Beginning Buddhists and Zen Buddhist are often surprised to find that beneath the calm exterior of Buddhism there are quiet disputes (non-violent of course) going on. Such disputes have always been a part of post-mortem Buddhism with the proliferation of many sects each with a different spin on what the Buddha taught. Usually, where there is a different sect there is more or less a dispute with another sect.
In most cases, for example in Zen, the disputes are not deep with perhaps the only exception being Dogen Zenji’s position with regard to zazen in which sitting was considered by him as being synonymous with enlightenment. When Dogen claims, "Sitting is itself the treasury of the eye of true Dharma and the mystic mind of nirvana" (Carl Bielefeldt, Dogen's Manuals of Zen Meditation, p. 169), he seems to be raising a particular physical action to the level of nirvana. Yet, nowhere in the Nikayas or Mahayana, for example, is sitting itself deemed nirvana or is nirvana dependent on the sitting posture. Japanese Rinzai didn’t buy this idea and I dare say, some of Sotoshu.
Other disputes are found in Tibetan Buddhism, that is, Vajrayana. The debate faces off between those who insist that emptiness boils down to absolute negation without positive implication (prasajya-pratisedha) which are the Rangtongpas; while the other side argues for relative negation with positive implication (paryudasa-pratisedha) this being the Shentongpas. This has implications for the correct meaning of emptiness which is not a settled theory in Tibetan circles.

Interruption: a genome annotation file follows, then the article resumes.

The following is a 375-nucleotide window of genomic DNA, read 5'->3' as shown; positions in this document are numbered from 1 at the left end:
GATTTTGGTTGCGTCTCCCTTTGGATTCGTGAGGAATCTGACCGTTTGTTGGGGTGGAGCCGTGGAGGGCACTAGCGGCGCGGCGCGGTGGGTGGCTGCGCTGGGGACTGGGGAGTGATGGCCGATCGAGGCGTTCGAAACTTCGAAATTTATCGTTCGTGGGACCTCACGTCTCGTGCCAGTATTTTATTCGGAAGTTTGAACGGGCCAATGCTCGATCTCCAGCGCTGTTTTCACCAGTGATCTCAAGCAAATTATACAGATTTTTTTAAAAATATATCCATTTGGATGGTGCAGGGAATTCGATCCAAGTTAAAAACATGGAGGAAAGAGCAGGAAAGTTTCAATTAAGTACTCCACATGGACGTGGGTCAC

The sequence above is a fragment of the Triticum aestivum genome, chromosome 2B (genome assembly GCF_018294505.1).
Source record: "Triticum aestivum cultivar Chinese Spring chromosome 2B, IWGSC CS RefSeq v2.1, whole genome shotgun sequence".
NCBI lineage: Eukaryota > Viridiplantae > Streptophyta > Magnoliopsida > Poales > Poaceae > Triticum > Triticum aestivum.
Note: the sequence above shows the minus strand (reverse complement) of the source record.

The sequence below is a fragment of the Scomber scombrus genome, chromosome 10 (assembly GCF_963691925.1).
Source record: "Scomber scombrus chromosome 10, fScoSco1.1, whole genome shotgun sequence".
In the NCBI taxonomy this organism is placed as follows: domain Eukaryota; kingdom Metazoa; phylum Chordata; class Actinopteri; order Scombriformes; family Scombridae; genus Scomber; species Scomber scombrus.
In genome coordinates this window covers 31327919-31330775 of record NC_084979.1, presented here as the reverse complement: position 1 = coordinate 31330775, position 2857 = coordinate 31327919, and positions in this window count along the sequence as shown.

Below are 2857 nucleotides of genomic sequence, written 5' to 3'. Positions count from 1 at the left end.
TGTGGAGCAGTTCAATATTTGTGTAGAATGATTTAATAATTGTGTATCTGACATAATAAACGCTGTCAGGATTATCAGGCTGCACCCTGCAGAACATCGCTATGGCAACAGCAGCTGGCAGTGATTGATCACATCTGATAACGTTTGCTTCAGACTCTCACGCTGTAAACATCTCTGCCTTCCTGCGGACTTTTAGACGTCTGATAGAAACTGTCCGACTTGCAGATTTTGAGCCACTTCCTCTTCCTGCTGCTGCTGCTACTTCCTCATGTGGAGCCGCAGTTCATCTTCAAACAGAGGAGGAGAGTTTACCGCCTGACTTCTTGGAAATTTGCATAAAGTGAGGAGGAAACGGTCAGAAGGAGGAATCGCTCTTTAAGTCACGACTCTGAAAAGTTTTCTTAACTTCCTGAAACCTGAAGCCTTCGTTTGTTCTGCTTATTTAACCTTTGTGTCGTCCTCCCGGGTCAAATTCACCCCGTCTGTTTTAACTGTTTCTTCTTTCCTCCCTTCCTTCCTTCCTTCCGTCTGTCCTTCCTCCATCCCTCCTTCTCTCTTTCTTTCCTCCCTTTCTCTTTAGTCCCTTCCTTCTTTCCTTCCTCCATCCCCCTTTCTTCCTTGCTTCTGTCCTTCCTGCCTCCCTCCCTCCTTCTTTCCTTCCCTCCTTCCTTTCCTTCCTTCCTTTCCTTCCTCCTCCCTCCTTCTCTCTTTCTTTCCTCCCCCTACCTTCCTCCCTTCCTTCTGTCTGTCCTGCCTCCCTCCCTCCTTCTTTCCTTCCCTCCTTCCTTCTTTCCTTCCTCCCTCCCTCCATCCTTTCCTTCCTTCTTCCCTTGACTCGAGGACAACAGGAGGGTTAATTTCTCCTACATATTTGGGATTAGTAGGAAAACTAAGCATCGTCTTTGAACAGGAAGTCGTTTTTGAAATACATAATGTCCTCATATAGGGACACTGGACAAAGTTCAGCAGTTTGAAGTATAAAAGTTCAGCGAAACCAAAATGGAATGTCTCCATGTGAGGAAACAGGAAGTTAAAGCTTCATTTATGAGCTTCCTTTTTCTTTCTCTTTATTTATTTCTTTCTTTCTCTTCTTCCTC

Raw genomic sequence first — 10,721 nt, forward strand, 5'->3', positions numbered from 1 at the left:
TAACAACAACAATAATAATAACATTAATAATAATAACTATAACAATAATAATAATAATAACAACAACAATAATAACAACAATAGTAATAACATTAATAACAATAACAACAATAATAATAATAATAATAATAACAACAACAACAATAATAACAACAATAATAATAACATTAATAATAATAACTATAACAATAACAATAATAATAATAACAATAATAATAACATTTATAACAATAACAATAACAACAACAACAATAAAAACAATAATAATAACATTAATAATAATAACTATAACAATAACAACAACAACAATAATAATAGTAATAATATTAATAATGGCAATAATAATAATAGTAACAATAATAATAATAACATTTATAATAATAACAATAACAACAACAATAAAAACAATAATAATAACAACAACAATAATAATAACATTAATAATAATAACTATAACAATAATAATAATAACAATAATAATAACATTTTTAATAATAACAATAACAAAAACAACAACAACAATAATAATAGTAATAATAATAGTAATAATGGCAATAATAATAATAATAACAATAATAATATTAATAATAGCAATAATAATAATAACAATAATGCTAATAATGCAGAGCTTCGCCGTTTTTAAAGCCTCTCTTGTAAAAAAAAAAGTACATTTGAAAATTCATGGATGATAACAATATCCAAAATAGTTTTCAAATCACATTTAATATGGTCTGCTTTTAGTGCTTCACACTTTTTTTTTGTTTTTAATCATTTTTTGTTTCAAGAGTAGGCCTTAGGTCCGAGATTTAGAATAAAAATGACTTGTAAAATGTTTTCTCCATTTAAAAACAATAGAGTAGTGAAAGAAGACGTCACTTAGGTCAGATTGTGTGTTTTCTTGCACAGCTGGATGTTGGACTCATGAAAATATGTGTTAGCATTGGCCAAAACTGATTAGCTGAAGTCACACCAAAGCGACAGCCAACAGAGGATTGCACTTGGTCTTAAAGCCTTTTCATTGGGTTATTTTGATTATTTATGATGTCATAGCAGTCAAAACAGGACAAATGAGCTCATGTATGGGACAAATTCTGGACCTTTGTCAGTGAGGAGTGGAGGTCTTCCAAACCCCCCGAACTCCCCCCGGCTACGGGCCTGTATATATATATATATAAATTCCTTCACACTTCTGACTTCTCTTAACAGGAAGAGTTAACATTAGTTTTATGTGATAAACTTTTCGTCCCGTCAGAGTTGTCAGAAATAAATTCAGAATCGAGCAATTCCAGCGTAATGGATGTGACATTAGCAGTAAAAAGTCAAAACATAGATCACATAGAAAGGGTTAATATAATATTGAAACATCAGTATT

The dispute most Westerners are aware of is between those who claim that the Buddha did not deny the âtman; who only taught his followers not to identify with that which is not the âtman or in Pali, anattâ; and those who insist that the Buddha did in fact deny the âtman as a true reality. In Thailand, this dispute is out in the open. It is between the Theravadins, themselves, who are split between Self and not self. This dispute is taken up in Potprecha Cholvijarn’s book (a dissertation), Nibbana as Self or Not Self: Some contemporary Thai discussions.
Closer to home, is the growing dispute between secular Buddhists and those who are against its unbridled form of revisionism. Stephen Batchelor’s book, Buddhism Without Beliefs, has become something of a manifesto of secular Buddhism. It invites skepticism of such notable tenets of Buddhism as karma, rebirth and, I would argue, the very importance of nirvana. It leans heavily in the direction of materialism. Batchelor, himself, does not believe in spirit (cp. Confession of a Buddhist Atheist. p. 68). He is no vitalist, in other words.
I don’t foresee such disputes ever coming to an end. This is why it is important for anyone serious about awakening to their true nature to live like a hermit—even an urban hermit will do! Buddhism is, as I have mentioned before, an “introspective science” in which we have to zoom in on, and break through the veil of mental phenomena, reaching a point in which we come face to face with the very essence or substance of thought which is radiant.